Tip 47
Read hand better

To apply this tip, it doesn’t matter whether you are involved in the pot or not.  You can really jump-start your game by closely following the play of hands when you are out of the pot.  Not only will you develop a better handle on your opponents, but also you will learn what sorts of hands tend to win in different situations.

  What is the number one skill that allows the top poker players to be so successful?  Is it their ability to sit patiently waiting for premium cards?  Or is it their great success with timely bluffs?  In reality, the top is their ability to read hands*.   In most cases. This is skill was probably not a God-given gift.  Rather, it is the product of much hard work as they progressed up to the top of the poker food chain.  These top players have an ability to focus whether in or out of a hand on how the pot is played out.  After enough trials, they develop a sense of what sort of hand each player is likely to have.  Simply by

*Read a hand: Make a conclusion about another player’s holdings based on that player’s actions, remarks, betting patterns, etc., and on the constitution of the board with relation to the preceding.

actively  paying attention in the game, you can learn to read the hands of your opponents.
  Here is a checklist of what you should be observing about your opponents while out of a hand:

  • Level of aggression:  

What sorts of hands do your opponents bet, raise, or reraise with?  For example, some players have no problem raising with just a flush draw, whereas others only call even after they have completed the flush.  Also, do your opponents bet after the flop with just ace high, or do they need a pair to fire in a wager?  How often to they bluff?  Do they play much more aggressively when they are in late position?  Do they raise preflop with two suited cards, or do they need a pair or big ace to raise?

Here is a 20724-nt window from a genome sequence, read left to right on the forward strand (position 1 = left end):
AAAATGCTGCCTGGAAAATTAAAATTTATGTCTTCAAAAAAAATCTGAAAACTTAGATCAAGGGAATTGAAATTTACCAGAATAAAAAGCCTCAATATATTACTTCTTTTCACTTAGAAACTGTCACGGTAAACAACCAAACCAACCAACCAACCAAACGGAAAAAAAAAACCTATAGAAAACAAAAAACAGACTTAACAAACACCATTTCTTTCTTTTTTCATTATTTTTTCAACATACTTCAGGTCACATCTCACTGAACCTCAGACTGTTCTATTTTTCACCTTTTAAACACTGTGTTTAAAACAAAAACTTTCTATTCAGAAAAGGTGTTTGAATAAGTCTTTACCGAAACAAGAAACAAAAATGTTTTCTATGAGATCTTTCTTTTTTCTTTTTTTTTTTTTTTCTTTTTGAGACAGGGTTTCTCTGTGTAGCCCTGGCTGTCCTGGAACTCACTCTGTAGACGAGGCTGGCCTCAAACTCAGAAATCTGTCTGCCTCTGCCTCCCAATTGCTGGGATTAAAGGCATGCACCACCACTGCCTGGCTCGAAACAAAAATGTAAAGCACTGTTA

• How position affects their starting requirements:

Some players play only top-notch hands from early position.  Others disregard the importance of position altogether.  Learn how the play of each of your opponents is influenced by their position by observing how often they enter pots from various positions, as well as seeing what sorts of hands they turn over.

  • Who bluffs, and who doesn’t?

Learning this can help you save some bets on the river when a known non-bluffer bets.  It also prevent you from making an ill-advised laydown against a chronic bluffer.

  • Who are the calling stations?

Observe which players refuse to be bluffed.  Then, you can avoid trying to bet busted hands at them.  However, you should be able to bet with a large number of marginal hands on the river for value against these players.  Once you have identified a calling station, you can bet with hands as weak as second pair on the river, as you will be getting called by any pair or even ace high.

  • How liberally do your opponents defend their blind hands?

Some players automatically call a raise from the big blind position, reasoning that they are already halfway in.  You can expect these players to show down a wide variety of hands.  Others use more discretion, calling only with good hands.

This list can go on and on, as there are a number of things to look for.  If you remember to watch the hand as it plays out, and recreate the betting after you see the hands turned up, you will begin to find patterns in the play of your opponents.  Most hold’em players tend to play the same hands the same way time after time.  Once you have identified some reliable tendencies or patterns, you can develop ways to exploit them for your benefit.